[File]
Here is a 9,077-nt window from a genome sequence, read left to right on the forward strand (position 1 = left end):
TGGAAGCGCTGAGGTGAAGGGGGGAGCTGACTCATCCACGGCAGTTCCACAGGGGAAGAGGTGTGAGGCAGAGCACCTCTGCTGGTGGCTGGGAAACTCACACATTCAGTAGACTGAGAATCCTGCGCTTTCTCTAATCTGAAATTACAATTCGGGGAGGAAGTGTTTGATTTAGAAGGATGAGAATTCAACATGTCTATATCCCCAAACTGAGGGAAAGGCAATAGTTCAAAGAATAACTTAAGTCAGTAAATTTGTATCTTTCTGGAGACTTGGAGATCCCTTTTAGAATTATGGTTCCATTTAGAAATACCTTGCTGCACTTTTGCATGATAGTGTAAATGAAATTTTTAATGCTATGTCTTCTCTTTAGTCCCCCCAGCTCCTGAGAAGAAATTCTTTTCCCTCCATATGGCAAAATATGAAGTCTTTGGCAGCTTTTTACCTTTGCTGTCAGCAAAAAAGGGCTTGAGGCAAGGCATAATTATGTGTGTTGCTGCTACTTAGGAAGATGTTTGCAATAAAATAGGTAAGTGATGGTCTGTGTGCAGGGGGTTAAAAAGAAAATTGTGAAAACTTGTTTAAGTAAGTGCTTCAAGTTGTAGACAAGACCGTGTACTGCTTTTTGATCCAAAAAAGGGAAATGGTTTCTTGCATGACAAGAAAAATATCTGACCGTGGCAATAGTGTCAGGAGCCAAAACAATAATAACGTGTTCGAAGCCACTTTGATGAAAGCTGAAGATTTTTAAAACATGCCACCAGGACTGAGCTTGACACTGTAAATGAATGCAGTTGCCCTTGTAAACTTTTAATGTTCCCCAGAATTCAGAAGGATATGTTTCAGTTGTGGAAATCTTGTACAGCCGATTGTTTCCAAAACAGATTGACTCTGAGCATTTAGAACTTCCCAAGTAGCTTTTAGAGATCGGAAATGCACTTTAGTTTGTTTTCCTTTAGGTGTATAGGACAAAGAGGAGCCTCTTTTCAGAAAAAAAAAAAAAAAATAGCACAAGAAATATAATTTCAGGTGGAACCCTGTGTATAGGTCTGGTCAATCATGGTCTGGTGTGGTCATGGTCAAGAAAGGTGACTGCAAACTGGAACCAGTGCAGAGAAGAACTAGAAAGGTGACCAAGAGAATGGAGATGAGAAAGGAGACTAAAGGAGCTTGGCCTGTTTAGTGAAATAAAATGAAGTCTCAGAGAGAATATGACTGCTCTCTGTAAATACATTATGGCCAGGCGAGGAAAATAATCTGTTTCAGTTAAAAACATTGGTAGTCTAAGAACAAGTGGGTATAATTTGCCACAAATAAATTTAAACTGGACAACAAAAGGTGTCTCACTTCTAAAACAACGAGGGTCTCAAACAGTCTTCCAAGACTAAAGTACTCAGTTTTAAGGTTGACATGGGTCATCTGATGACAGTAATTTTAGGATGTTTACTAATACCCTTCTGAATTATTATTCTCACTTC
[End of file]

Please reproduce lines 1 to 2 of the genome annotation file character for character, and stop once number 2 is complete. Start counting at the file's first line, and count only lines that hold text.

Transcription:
Here is a 9,077-nt window from a genome sequence, read left to right on the forward strand (position 1 = left end):
TGGAAGCGCTGAGGTGAAGGGGGGAGCTGACTCATCCACGGCAGTTCCACAGGGGAAGAGGTGTGAGGCAGAGCACCTCTGCTGGTGGCTGGGAAACTCACACATTCAGTAGACTGAGAATCCTGCGCTTTCTCTAATCTGAAATTACAATTCGGGGAGGAAGTGTTTGATTTAGAAGGATGAGAATTCAACATGTCTATATCCCCAAACTGAGGGAAAGGCAATAGTTCAAAGAATAACTTAAGTCAGTAAATTTGTATCTTTCTGGAGACTTGGAGATCCCTTTTAGAATTATGGTTCCATTTAGAAATACCTTGCTGCACTTTTGCATGATAGTGTAAATGAAATTTTTAATGCTATGTCTTCTCTTTAGTCCCCCCAGCTCCTGAGAAGAAATTCTTTTCCCTCCATATGGCAAAATATGAAGTCTTTGGCAGCTTTTTACCTTTGCTGTCAGCAAAAAAGGGCTTGAGGCAAGGCATAATTATGTGTGTTGCTGCTACTTAGGAAGATGTTTGCAATAAAATAGGTAAGTGATGGTCTGTGTGCAGGGGGTTAAAAAGAAAATTGTGAAAACTTGTTTAAGTAAGTGCTTCAAGTTGTAGACAAGACCGTGTACTGCTTTTTGATCCAAAAAAGGGAAATGGTTTCTTGCATGACAAGAAAAATATCTGACCGTGGCAATAGTGTCAGGAGCCAAAACAATAATAACGTGTTCGAAGCCACTTTGATGAAAGCTGAAGATTTTTAAAACATGCCACCAGGACTGAGCTTGACACTGTAAATGAATGCAGTTGCCCTTGTAAACTTTTAATGTTCCCCAGAATTCAGAAGGATATGTTTCAGTTGTGGAAATCTTGTACAGCCGATTGTTTCCAAAACAGATTGACTCTGAGCATTTAGAACTTCCCAAGTAGCTTTTAGAGATCGGAAATGCACTTTAGTTTGTTTTCCTTTAGGTGTATAGGACAAAGAGGAGCCTCTTTTCAGAAAAAAAAAAAAAAAATAGCACAAGAAATATAATTTCAGGTGGAACCCTGTGTATAGGTCTGGTCAATCATGGTCTGGTGTGGTCATGGTCAAGAAAGGTGACTGCAAACTGGAACCAGTGCAGAGAAGAACTAGAAAGGTGACCAAGAGAATGGAGATGAGAAAGGAGACTAAAGGAGCTTGGCCTGTTTAGTGAAATAAAATGAAGTCTCAGAGAGAATATGACTGCTCTCTGTAAATACATTATGGCCAGGCGAGGAAAATAATCTGTTTCAGTTAAAAACATTGGTAGTCTAAGAACAAGTGGGTATAATTTGCCACAAATAAATTTAAACTGGACAACAAAAGGTGTCTCACTTCTAAAACAACGAGGGTCTCAAACAGTCTTCCAAGACTAAAGTACTCAGTTTTAAGGTTGACATGGGTCATCTGATGACAGTAATTTTAGGATGTTTACTAATACCCTTCTGAATTATTATTCTCACTTC